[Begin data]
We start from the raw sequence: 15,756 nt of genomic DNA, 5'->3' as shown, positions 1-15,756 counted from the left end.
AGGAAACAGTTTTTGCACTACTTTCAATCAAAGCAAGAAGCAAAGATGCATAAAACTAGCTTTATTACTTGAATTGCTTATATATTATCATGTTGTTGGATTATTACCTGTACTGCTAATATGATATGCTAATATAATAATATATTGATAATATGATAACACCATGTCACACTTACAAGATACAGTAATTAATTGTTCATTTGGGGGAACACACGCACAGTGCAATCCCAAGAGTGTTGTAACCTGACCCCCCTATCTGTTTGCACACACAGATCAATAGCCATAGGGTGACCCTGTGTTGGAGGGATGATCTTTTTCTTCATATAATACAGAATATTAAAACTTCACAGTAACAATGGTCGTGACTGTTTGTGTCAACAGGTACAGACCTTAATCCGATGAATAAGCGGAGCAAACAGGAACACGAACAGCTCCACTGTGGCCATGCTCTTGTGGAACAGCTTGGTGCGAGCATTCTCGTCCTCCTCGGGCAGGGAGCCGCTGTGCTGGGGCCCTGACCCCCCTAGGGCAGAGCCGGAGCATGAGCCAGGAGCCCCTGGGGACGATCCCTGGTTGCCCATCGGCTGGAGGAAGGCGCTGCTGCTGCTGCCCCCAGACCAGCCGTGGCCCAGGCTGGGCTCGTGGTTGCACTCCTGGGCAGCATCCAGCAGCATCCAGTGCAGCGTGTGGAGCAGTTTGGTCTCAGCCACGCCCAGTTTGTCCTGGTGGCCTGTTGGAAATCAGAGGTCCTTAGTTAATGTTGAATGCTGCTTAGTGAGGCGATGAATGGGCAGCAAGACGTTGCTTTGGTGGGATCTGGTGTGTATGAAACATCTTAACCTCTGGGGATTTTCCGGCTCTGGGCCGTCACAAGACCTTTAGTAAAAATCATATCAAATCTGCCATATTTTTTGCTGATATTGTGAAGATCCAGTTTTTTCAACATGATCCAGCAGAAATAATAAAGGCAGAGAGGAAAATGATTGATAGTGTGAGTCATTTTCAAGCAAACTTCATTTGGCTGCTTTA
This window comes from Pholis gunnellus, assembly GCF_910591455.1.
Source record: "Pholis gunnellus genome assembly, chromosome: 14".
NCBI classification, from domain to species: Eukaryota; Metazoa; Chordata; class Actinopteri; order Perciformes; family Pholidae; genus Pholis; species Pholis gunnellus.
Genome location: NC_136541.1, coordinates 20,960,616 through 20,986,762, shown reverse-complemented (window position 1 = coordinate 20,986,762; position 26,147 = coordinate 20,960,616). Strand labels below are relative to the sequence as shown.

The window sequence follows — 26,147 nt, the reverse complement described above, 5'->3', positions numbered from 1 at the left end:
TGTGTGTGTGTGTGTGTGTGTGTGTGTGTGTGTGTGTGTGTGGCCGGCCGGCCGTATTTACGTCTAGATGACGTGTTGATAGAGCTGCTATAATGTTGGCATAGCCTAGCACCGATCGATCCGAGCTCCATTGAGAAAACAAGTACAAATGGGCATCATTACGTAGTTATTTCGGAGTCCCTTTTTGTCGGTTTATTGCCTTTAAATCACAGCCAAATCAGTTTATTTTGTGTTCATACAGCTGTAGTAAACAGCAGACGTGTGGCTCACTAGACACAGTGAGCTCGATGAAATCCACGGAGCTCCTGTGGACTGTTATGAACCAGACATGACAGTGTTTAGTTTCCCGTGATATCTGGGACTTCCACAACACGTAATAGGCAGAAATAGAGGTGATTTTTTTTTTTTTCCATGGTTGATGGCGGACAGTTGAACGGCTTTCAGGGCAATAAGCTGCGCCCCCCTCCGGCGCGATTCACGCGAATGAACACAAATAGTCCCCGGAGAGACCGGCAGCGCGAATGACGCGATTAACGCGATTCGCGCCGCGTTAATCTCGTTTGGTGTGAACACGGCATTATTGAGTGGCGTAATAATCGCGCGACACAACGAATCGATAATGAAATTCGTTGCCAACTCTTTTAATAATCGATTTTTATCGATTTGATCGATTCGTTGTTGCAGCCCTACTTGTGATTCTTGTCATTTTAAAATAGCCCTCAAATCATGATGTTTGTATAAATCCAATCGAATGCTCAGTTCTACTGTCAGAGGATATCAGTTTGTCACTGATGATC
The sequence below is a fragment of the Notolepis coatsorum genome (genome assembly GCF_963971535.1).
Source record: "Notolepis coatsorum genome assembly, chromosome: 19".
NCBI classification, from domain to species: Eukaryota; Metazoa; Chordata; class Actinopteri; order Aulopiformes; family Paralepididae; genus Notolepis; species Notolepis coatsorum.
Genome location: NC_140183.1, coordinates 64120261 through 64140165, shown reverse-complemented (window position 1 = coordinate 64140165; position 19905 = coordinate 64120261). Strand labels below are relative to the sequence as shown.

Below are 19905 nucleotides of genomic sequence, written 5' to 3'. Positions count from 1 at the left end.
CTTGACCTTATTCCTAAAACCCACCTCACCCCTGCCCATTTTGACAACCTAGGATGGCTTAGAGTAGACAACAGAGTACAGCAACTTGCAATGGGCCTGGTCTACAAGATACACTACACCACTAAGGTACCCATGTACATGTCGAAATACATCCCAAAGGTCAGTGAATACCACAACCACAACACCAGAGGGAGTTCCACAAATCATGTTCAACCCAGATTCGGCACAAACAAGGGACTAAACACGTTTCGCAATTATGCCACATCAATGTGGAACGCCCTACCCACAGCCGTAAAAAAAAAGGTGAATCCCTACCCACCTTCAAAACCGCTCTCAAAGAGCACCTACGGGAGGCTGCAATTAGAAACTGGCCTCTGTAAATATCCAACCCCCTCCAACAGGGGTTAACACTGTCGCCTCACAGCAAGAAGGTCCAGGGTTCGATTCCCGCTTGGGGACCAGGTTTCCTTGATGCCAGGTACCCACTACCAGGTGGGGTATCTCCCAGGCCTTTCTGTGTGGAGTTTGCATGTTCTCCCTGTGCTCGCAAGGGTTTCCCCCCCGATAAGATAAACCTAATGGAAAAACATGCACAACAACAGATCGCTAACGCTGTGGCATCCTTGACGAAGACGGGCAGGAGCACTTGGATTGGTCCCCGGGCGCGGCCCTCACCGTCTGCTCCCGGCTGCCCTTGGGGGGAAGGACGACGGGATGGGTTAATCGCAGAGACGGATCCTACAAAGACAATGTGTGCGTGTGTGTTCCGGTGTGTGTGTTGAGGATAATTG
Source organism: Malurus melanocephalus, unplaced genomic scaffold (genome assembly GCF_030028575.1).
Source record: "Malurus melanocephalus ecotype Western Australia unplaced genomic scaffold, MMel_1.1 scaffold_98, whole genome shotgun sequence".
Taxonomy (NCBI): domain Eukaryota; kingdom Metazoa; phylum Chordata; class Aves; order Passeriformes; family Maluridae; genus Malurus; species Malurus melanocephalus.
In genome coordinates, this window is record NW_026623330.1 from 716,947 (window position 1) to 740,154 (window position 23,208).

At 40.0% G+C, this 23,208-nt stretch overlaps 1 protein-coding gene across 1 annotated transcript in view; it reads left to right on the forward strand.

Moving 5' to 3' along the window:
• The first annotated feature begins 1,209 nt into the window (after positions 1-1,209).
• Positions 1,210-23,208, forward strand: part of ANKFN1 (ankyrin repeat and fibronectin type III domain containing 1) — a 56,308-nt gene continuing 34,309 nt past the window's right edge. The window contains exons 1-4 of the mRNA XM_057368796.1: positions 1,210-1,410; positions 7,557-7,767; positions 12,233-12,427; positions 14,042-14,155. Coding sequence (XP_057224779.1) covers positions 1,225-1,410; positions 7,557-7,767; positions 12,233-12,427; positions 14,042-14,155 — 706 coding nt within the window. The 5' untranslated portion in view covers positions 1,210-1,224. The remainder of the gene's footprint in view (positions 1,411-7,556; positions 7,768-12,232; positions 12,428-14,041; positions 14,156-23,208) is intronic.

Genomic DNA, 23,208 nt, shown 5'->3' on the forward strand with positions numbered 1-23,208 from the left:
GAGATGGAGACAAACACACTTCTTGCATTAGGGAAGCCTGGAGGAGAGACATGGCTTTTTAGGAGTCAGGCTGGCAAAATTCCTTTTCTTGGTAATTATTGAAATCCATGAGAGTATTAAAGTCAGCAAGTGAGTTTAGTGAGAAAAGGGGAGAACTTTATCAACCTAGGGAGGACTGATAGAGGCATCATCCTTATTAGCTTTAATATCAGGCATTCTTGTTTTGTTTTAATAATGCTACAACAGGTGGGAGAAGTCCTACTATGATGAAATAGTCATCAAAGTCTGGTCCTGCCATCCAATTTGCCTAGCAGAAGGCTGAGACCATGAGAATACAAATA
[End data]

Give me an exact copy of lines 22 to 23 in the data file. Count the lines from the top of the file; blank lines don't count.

• Positions 1,210-23,208, forward strand: part of ANKFN1 (ankyrin repeat and fibronectin type III domain containing 1) — a 56,308-nt gene continuing 34,309 nt past the window's right edge. The window contains exons 1-4 of the mRNA XM_057368796.1: positions 1,210-1,410; positions 7,557-7,767; positions 12,233-12,427; positions 14,042-14,155. Coding sequence (XP_057224779.1) covers positions 1,225-1,410; positions 7,557-7,767; positions 12,233-12,427; positions 14,042-14,155 — 706 coding nt within the window. The 5' untranslated portion in view covers positions 1,210-1,224. The remainder of the gene's footprint in view (positions 1,411-7,556; positions 7,768-12,232; positions 12,428-14,041; positions 14,156-23,208) is intronic.

Genomic DNA, 23,208 nt, shown 5'->3' on the forward strand with positions numbered 1-23,208 from the left: